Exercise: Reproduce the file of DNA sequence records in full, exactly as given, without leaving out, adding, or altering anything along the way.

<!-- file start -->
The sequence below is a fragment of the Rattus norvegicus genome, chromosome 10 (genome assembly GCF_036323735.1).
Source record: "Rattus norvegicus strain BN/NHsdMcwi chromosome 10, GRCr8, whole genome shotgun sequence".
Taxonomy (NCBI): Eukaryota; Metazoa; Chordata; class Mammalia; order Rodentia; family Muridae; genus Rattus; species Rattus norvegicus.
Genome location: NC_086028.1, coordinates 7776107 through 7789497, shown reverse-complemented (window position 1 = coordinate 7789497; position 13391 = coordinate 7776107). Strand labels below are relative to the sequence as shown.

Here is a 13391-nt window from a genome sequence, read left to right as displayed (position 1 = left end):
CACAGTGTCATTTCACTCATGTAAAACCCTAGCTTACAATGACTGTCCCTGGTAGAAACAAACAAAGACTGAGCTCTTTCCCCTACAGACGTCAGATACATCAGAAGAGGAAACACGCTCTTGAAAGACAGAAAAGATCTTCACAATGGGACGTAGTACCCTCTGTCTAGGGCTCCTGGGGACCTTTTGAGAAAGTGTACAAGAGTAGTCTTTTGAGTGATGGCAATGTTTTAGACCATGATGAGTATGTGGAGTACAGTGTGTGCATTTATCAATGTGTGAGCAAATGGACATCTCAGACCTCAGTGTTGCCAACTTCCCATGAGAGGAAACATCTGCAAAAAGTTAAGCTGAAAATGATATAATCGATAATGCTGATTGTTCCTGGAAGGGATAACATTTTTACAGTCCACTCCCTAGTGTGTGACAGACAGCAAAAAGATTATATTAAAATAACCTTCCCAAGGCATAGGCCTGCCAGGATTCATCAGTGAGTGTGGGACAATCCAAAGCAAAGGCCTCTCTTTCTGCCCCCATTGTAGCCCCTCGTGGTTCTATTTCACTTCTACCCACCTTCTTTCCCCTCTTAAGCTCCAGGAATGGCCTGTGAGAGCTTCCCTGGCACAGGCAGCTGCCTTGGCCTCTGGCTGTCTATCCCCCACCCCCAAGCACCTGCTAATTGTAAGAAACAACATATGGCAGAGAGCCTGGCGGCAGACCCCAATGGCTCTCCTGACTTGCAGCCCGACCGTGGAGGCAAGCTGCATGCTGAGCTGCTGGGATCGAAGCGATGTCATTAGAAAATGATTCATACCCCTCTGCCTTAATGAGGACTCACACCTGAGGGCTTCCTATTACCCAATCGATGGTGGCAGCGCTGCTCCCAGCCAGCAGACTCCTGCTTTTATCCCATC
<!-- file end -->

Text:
The sequence below is a fragment of the Rattus norvegicus genome, chromosome 10 (genome assembly GCF_036323735.1).
Source record: "Rattus norvegicus strain BN/NHsdMcwi chromosome 10, GRCr8, whole genome shotgun sequence".
Taxonomy (NCBI): Eukaryota; Metazoa; Chordata; class Mammalia; order Rodentia; family Muridae; genus Rattus; species Rattus norvegicus.
Genome location: NC_086028.1, coordinates 7776107 through 7789497, shown reverse-complemented (window position 1 = coordinate 7789497; position 13391 = coordinate 7776107). Strand labels below are relative to the sequence as shown.

Here is a 13391-nt window from a genome sequence, read left to right as displayed (position 1 = left end):
CACAGTGTCATTTCACTCATGTAAAACCCTAGCTTACAATGACTGTCCCTGGTAGAAACAAACAAAGACTGAGCTCTTTCCCCTACAGACGTCAGATACATCAGAAGAGGAAACACGCTCTTGAAAGACAGAAAAGATCTTCACAATGGGACGTAGTACCCTCTGTCTAGGGCTCCTGGGGACCTTTTGAGAAAGTGTACAAGAGTAGTCTTTTGAGTGATGGCAATGTTTTAGACCATGATGAGTATGTGGAGTACAGTGTGTGCATTTATCAATGTGTGAGCAAATGGACATCTCAGACCTCAGTGTTGCCAACTTCCCATGAGAGGAAACATCTGCAAAAAGTTAAGCTGAAAATGATATAATCGATAATGCTGATTGTTCCTGGAAGGGATAACATTTTTACAGTCCACTCCCTAGTGTGTGACAGACAGCAAAAAGATTATATTAAAATAACCTTCCCAAGGCATAGGCCTGCCAGGATTCATCAGTGAGTGTGGGACAATCCAAAGCAAAGGCCTCTCTTTCTGCCCCCATTGTAGCCCCTCGTGGTTCTATTTCACTTCTACCCACCTTCTTTCCCCTCTTAAGCTCCAGGAATGGCCTGTGAGAGCTTCCCTGGCACAGGCAGCTGCCTTGGCCTCTGGCTGTCTATCCCCCACCCCCAAGCACCTGCTAATTGTAAGAAACAACATATGGCAGAGAGCCTGGCGGCAGACCCCAATGGCTCTCCTGACTTGCAGCCCGACCGTGGAGGCAAGCTGCATGCTGAGCTGCTGGGATCGAAGCGATGTCATTAGAAAATGATTCATACCCCTCTGCCTTAATGAGGACTCACACCTGAGGGCTTCCTATTACCCAATCGATGGTGGCAGCGCTGCTCCCAGCCAGCAGACTCCTGCTTTTATCCCATC